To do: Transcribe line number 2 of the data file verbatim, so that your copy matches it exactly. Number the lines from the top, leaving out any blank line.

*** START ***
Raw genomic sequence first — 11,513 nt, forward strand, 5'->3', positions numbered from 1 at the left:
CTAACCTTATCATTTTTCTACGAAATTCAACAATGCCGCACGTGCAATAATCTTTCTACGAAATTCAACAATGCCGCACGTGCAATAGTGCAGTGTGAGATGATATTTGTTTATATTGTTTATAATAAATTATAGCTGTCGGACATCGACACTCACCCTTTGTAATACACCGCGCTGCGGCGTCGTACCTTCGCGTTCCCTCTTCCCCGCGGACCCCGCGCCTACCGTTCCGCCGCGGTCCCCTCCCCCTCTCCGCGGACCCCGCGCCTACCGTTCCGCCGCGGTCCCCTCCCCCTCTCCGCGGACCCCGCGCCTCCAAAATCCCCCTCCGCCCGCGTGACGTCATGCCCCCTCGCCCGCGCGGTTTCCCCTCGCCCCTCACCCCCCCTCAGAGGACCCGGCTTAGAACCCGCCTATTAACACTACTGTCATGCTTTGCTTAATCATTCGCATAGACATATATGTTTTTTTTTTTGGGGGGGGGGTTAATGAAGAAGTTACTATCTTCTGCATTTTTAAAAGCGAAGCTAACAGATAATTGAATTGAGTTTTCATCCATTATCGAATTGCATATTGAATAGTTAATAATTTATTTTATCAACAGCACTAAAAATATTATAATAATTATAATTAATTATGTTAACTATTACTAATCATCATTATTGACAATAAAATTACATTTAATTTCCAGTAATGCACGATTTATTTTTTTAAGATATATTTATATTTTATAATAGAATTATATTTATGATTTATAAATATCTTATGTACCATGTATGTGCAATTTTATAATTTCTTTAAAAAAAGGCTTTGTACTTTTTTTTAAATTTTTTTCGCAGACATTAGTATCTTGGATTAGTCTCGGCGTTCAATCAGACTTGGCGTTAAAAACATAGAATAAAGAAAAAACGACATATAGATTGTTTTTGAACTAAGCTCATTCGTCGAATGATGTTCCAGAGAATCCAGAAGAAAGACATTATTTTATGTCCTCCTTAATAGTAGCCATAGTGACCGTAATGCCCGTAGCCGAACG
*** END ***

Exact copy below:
CTAACCTTATCATTTTTCTACGAAATTCAACAATGCCGCACGTGCAATAATCTTTCTACGAAATTCAACAATGCCGCACGTGCAATAGTGCAGTGTGAGATGATATTTGTTTATATTGTTTATAATAAATTATAGCTGTCGGACATCGACACTCACCCTTTGTAATACACCGCGCTGCGGCGTCGTACCTTCGCGTTCCCTCTTCCCCGCGGACCCCGCGCCTACCGTTCCGCCGCGGTCCCCTCCCCCTCTCCGCGGACCCCGCGCCTACCGTTCCGCCGCGGTCCCCTCCCCCTCTCCGCGGACCCCGCGCCTCCAAAATCCCCCTCCGCCCGCGTGACGTCATGCCCCCTCGCCCGCGCGGTTTCCCCTCGCCCCTCACCCCCCCTCAGAGGACCCGGCTTAGAACCCGCCTATTAACACTACTGTCATGCTTTGCTTAATCATTCGCATAGACATATATGTTTTTTTTTTTGGGGGGGGGGTTAATGAAGAAGTTACTATCTTCTGCATTTTTAAAAGCGAAGCTAACAGATAATTGAATTGAGTTTTCATCCATTATCGAATTGCATATTGAATAGTTAATAATTTATTTTATCAACAGCACTAAAAATATTATAATAATTATAATTAATTATGTTAACTATTACTAATCATCATTATTGACAATAAAATTACATTTAATTTCCAGTAATGCACGATTTATTTTTTTAAGATATATTTATATTTTATAATAGAATTATATTTATGATTTATAAATATCTTATGTACCATGTATGTGCAATTTTATAATTTCTTTAAAAAAAGGCTTTGTACTTTTTTTTAAATTTTTTTCGCAGACATTAGTATCTTGGATTAGTCTCGGCGTTCAATCAGACTTGGCGTTAAAAACATAGAATAAAGAAAAAACGACATATAGATTGTTTTTGAACTAAGCTCATTCGTCGAATGATGTTCCAGAGAATCCAGAAGAAAGACATTATTTTATGTCCTCCTTAATAGTAGCCATAGTGACCGTAATGCCCGTAGCCGAACG